This is very likely my most important idea, and I've been trying to write about it for years, but it's too important to write about it badly, so I haven't ever mustered the courage. I guess I'll just do a quick test round.
It starts with this "hierarchy of needs" model, first popularized my Maslow, that we humans tend to focus on one need at the time.
- If you're hungry, you don't care about aesthetics that much
- If you are competing for status, you can easily be tempted to defect on coordination problems
I like to model this roughly as an ensemble of subagents, with a power ordering. Each subagent has their say. Some are much more powerful than others, but they won't make use of their power if they're satisfied, in which case less prominent subagents get to decide.
As in, you're walking on the street thinking about math, but then a bus nearly hits you, so your much more powerful safety-oriented subagent takes over control, and you forget about math for a while.
Or you're thinking about math because it's interesting, but then you have to compete for tenure, and your status-seeking career-survivalist subagent kicks in, and starts thinking about problems that are prestigious but not that interesting.
And so your subagents take turns, and it's always the turn of the subagent that is oriented towards the most prominent unsatisfied need.
I have thought a lot about what constitutes "satisfaction". At what point does a subagent let go of the reins because it's achieved what it wants? I've found a few different possibilities:
- Something biologically hardcoded. i.e. you're satiated from your meal, or it's warm enough, or whatever. This isn't a very interesting case.
- You run out of perceived opportunity.
In that sense, as I've said before, human beings really are satisficers. They will stop optimizing for something if they don't see any possible way to get more of it. They run out of perceived opportunity.
But here's the kicker: in this globalist hyper-connected century, we don't really run out of perceived opportunity anymore. What does happen, is that we're perpetually stuck with motivations that people in the past would have perceived as morally depraved. These are motivations for which there used to be much less to gain. Motivations for which everyone used to be satisfied, because there was much less to compare oneself with.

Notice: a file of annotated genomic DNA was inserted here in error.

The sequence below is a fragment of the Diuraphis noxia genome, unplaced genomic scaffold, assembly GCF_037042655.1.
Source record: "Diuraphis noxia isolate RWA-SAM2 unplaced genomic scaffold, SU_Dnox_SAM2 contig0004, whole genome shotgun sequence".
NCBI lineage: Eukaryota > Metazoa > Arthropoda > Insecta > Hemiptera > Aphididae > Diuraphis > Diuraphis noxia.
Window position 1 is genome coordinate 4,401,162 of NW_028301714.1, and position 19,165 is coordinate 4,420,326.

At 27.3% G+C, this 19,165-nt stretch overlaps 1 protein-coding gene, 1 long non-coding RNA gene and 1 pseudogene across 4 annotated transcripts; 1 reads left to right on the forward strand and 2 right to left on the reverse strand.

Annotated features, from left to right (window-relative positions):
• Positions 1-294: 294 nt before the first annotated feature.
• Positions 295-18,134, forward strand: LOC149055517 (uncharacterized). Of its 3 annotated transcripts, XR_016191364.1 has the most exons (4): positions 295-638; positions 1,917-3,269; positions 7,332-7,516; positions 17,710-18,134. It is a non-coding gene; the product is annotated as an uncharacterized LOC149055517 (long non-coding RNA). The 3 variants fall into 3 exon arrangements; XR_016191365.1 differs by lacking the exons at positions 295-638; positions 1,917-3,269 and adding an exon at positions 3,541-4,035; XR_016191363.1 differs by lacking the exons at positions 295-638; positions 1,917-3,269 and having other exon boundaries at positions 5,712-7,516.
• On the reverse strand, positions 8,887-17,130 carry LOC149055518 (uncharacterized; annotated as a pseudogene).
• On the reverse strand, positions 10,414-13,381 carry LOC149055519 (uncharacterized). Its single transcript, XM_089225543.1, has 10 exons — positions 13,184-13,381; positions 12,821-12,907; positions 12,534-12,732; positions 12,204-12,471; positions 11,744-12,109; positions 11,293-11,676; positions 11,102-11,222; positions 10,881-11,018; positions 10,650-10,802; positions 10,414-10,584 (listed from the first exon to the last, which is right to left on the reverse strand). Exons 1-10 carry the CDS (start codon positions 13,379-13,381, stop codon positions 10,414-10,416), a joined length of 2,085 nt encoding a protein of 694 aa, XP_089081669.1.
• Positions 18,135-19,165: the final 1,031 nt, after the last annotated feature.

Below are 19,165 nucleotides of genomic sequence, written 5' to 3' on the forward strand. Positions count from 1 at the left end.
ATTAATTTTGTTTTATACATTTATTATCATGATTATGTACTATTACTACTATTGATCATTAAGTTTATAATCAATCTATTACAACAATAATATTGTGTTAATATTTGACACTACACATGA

This is especially problematic when it comes to our subagent that perceives status.
Status has a bad rap for a good reason. It makes us compete. It cuts us off from good and healthy things. The subagent that pursues status is more prominent than the subagent that pursues that vague blob of things we call names like wholesomeness, happiness, love, and humanity (Maslow called it self-actualisation).So how do we stop the status subagent? By removing our opportunity for status altogether. I have the suspicion that healthy, high-trust cultures tend to make status as predictable and as hard to change as possible:
- We don't talk about money to reduce the incentive to make a lot of it for the sake of status.
- Healthy groups of friends tend to occasionally bully the most successful person in the group to keep everyone on the same level
- The institution of marriage is meant to lock in your romantic success indefinitely, so your sexually competitive subagent is forever silent.
- Bragging bad.
- Many societies tend to award status based on seniority, or the amount of years you've been around. This reduces turnover, which is a proxy for opportunity, but it also makes it impossible to change your level of status. I've seen this in my fraternity, but also in my local buddhist temple.
- The stereotypical woman usually hates it when men brag about their conquests, because it creates an incentive to get laid for the wrong reasons. In other words, she would rather engage with someone who is optimizing for self-actualization as opposed to status.
All of this is some kind of reduction of (perceived) opportunity. More precisely, all of these things reduce the perceived reward of making active steps towards status. They kill the competition trigger.
If you're thinking about designing patterns that create cooperation, this idea should be front and center in your mind.
Moloch feeds on opportunity.